Why the mistrust? Yet another survey – this one of 4,000 U.S. adults, conducted by MyLife– found that respondents believe Facebook is less trustworthy with their personal information than the government (hello, does anyone remember the National Security Agency and Prism?), LinkedIn or Google.
Facebook is rolling out an update to its Messenger application for iOS to protect users from a vulnerability in the operating system that allowed scammers to force users’ iPhones to automatically place expensive calls.
Two weeks ago, Facebook announced App Links, a proposed standard for routing traffic between mobile applications. If the app developer community adopts the App Links standard, there will finally be a cross-platform standard for linking between apps. It will also help drive significant new revenue for Facebook’s ad products.
Photo-album creator PastBook announced the launch of its iPhone application, which allows users to create photo albums, called PastBooks, viewable online, via the app, as offline ebooks, or as printed books.
Customer profile-management provider Janrain offered its take on social login trends for the first quarter of 2014, which differed markedly from the conclusions provided by consumer-management-suite provider Gigya earlier this week on the same topic.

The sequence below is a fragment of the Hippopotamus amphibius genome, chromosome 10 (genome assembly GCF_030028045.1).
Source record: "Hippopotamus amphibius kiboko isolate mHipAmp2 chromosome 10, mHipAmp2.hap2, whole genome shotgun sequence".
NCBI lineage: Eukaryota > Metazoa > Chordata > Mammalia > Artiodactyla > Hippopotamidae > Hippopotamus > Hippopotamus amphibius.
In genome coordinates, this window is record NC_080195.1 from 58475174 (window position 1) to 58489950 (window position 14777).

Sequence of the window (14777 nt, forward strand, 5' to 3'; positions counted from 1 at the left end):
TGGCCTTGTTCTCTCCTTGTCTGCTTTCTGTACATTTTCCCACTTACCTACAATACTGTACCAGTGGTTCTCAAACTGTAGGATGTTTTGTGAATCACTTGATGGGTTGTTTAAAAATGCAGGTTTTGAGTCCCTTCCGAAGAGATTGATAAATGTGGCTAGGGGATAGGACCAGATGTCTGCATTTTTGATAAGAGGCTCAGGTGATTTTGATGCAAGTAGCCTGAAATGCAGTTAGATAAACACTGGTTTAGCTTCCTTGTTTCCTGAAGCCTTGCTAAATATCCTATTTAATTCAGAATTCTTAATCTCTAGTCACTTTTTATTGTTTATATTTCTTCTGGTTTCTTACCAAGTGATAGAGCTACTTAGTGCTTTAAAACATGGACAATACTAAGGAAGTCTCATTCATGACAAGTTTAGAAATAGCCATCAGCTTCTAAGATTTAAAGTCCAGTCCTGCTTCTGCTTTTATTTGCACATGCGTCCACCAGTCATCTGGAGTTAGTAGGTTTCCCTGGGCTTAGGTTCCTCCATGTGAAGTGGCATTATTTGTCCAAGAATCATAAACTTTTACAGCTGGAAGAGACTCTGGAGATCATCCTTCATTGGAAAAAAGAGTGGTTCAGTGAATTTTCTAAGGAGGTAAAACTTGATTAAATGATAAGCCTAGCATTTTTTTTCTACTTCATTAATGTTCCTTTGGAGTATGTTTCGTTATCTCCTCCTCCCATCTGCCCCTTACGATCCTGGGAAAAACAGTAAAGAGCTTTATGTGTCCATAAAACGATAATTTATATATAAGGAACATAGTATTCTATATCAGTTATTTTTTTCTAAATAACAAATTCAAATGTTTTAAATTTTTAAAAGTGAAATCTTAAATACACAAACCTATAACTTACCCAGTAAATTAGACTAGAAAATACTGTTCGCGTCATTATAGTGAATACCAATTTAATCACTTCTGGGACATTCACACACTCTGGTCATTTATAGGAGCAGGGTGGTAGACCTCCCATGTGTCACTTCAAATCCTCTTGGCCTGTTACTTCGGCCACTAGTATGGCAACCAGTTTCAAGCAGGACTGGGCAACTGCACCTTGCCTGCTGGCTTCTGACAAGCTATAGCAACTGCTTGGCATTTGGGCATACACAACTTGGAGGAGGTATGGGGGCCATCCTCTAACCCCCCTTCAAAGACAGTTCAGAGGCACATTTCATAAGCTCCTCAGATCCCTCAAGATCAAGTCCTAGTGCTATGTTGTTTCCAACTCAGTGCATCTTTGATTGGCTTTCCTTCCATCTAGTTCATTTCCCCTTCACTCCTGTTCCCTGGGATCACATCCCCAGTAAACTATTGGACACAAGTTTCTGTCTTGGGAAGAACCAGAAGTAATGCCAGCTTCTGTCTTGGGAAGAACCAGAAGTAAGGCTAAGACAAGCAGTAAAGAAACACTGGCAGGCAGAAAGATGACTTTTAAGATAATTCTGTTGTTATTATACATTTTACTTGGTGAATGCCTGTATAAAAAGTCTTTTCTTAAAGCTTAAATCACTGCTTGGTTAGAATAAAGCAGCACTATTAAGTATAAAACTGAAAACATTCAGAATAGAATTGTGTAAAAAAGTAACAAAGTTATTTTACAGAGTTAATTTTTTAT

Facebook is looking to carve its niche in the new tabbed design introduced by Gmail, as the social network is urging users of both services to move their Facebook emails into their primary tabs in Gmail.
From the “Take this with a grain of salt” department: According to a survey (of just 250 adults) conducted by Google for virtual-private-network application provider TunnelBear, 33 percent of millennials would rather be victims of identity theft than reveal the histories of their activities on Facebook.
Despite being the creator of the Android mobile operating system that will be the home of Facebook Home, the new overlay introduced by the social network Thursday, Google was noticeably absent from the festivities.
The Facebook Connect button that appears on websites throughout the Internet may soon have company, as rival social network Google Plus Tuesday rolled out Google Plus Sign-In, which performs similar functions to Facebook Connect by allowing users of Google Plus, Gmail, YouTube, and other Google services to use their credentials to sign into applications.
We know that more and more users around the world are accessing Facebook through their phones, but new statistics released Wednesday by comScore show that Facebook’s native application has surpassed Google Maps and is now the most widely used mobile utility in the U.S.